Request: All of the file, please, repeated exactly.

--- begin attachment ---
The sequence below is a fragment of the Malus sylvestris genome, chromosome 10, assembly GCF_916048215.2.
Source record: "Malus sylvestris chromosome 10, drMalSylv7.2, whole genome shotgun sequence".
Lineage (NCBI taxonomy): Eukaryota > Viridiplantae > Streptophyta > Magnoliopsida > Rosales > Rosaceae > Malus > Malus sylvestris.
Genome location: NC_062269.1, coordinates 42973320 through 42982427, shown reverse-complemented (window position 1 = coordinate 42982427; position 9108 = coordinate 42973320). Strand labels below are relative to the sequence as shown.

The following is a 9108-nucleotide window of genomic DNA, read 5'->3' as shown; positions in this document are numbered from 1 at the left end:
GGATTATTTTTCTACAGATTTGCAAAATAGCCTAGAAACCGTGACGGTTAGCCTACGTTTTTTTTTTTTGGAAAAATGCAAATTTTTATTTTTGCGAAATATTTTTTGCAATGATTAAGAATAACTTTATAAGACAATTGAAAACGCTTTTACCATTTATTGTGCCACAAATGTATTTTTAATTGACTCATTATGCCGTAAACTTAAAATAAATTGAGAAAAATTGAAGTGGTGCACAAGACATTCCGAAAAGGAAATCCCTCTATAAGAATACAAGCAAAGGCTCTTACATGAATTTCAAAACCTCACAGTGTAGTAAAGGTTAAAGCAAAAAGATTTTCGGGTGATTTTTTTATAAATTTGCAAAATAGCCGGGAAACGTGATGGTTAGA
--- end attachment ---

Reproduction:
The sequence below is a fragment of the Malus sylvestris genome, chromosome 10, assembly GCF_916048215.2.
Source record: "Malus sylvestris chromosome 10, drMalSylv7.2, whole genome shotgun sequence".
Lineage (NCBI taxonomy): Eukaryota > Viridiplantae > Streptophyta > Magnoliopsida > Rosales > Rosaceae > Malus > Malus sylvestris.
Genome location: NC_062269.1, coordinates 42973320 through 42982427, shown reverse-complemented (window position 1 = coordinate 42982427; position 9108 = coordinate 42973320). Strand labels below are relative to the sequence as shown.

The following is a 9108-nucleotide window of genomic DNA, read 5'->3' as shown; positions in this document are numbered from 1 at the left end:
GGATTATTTTTCTACAGATTTGCAAAATAGCCTAGAAACCGTGACGGTTAGCCTACGTTTTTTTTTTTTGGAAAAATGCAAATTTTTATTTTTGCGAAATATTTTTTGCAATGATTAAGAATAACTTTATAAGACAATTGAAAACGCTTTTACCATTTATTGTGCCACAAATGTATTTTTAATTGACTCATTATGCCGTAAACTTAAAATAAATTGAGAAAAATTGAAGTGGTGCACAAGACATTCCGAAAAGGAAATCCCTCTATAAGAATACAAGCAAAGGCTCTTACATGAATTTCAAAACCTCACAGTGTAGTAAAGGTTAAAGCAAAAAGATTTTCGGGTGATTTTTTTATAAATTTGCAAAATAGCCGGGAAACGTGATGGTTAGA